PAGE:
After relative stagnation for almost a decade, the Ogden Avenue Tax Increment Financing (TIF) District in Brookfield vaulted forward in 2018, generating its highest annual revenue total since being created 11 years ago.
According to a county-wide report issued by Cook County Clerk Karen Yarbrough last week, the Ogden Avenue TIF generated $362,427 in 2018. That represents a 634-percent increase over the $49,395 the district generated the previous year and amounts to more than a third of the total TIF revenue created since the district was created in 2008.
From 2010-17, the Ogden TIF generated just $187,599 in incremental revenue.
The jump in revenue comes during a time when equalized assessed value of commercial property along Ogden Avenue is finally on the rise after a long period of devaluation following the 2008 real estate crash.
In a TIF district, property assessment levels are frozen with respect to property taxes collected by local taxing bodies for 23 years. Any incremental revenue generated by increased property assessments, due to infrastructure improvements or commercial redevelopment is sequestered in a special fund that can only be used within the TIF district for initiatives related to economic development.
The Ogden Avenue TIF, which stretches from Custer Avenue to Eberly Avenue along Ogden Avenue and includes almost every commercial property along the strip, has generated $987,417 during its 11 year existence – almost half of it during its first two years.
But the Ogden TIF came roaring back to life in 2018 due to increased property assessments resulting from the triennial reassessment of Lyons Township properties in 2017 and a number of modest commercial redevelopment projects, like Sherwin Williams, Advance Auto Parts and Dunkin Donuts, since 2015.
“That’s the way it’s supposed to work,” said Brookfield Village Manager Timothy Wiberg. “As investments are made in the TIF, the hope is that you get a self-perpetuating rise in increment.”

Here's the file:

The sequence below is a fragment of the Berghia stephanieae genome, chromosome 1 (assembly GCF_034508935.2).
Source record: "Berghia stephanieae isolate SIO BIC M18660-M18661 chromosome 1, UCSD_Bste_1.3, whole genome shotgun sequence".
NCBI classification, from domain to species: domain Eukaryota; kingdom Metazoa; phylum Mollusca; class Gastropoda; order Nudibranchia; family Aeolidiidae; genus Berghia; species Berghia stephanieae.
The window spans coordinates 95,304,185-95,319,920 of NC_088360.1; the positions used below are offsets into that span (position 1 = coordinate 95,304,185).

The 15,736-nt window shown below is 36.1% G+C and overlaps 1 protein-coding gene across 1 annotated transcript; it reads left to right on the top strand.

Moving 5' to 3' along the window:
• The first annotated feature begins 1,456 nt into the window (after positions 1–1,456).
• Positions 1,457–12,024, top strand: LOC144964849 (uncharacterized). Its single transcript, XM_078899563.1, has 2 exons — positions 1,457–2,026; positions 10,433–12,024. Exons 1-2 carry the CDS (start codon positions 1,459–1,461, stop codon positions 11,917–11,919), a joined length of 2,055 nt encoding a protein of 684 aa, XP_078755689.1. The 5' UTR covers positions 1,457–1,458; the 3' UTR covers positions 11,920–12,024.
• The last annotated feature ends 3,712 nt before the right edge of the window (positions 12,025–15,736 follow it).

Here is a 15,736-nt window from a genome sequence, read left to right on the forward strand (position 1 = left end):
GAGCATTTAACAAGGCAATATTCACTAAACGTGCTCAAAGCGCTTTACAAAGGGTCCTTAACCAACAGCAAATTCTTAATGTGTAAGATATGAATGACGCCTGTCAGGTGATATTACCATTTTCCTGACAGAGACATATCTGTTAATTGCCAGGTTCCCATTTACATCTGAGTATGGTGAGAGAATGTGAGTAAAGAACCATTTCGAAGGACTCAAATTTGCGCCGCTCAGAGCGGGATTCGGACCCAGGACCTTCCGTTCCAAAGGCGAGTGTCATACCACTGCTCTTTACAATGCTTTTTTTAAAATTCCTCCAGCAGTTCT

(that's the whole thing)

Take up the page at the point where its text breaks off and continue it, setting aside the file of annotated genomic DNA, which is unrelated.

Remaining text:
TIF funds can be used for a variety of purposes within the district they’re collected, including buying and assembling property, doing environmental site remediation, for infrastructure and streetscape improvements and for economic incentives to promote redevelopment.
Ogden Avenue TIF funds, for example, have been used to buy property within the TIF district in the 9500 block of Ogden Avenue. The property borders the village’s Congress Park TIF District, which formerly was home to the Brookfield Moose lodge and now serves as a commuter parking lot.
That area of the village has long been identified as an important redevelopment site.
“For Ogden, our number one priority site is the Congress Park station area where we own parcels,” Wiberg said. “But getting a really good development there will require some type of TIF assistance.”
Wiberg said the village also wants to put together a long-range plan to improve the streetscape “appearance and functionality” along the entire length of Ogden Avenue, where through the decades parkways have been paved over and vehicles cross sidewalks to access parking.
The village is likely to apply for grants to address those kinds of streetscape improvements, said Wiberg, and TIF funds could be used for any local funding match required by a grant.
The county clerk’s TIF report also indicated that the small Congress Park TIF, created in 2011, has generated no revenue at all due the fact that it is owned by the village and is tax exempt.
The Eight Corners TIF generated $190,809 in revenue for that district in 2018, which was actually a decrease of 7 percent over the previous year. In 2017, the Congress Park TIF generated $205,715.
The village is using much of the funds generated in the Eight Corners TIF during the past couple years to fund aspects of an ongoing improvement project along Broadway Avenue this summer, including new street lights.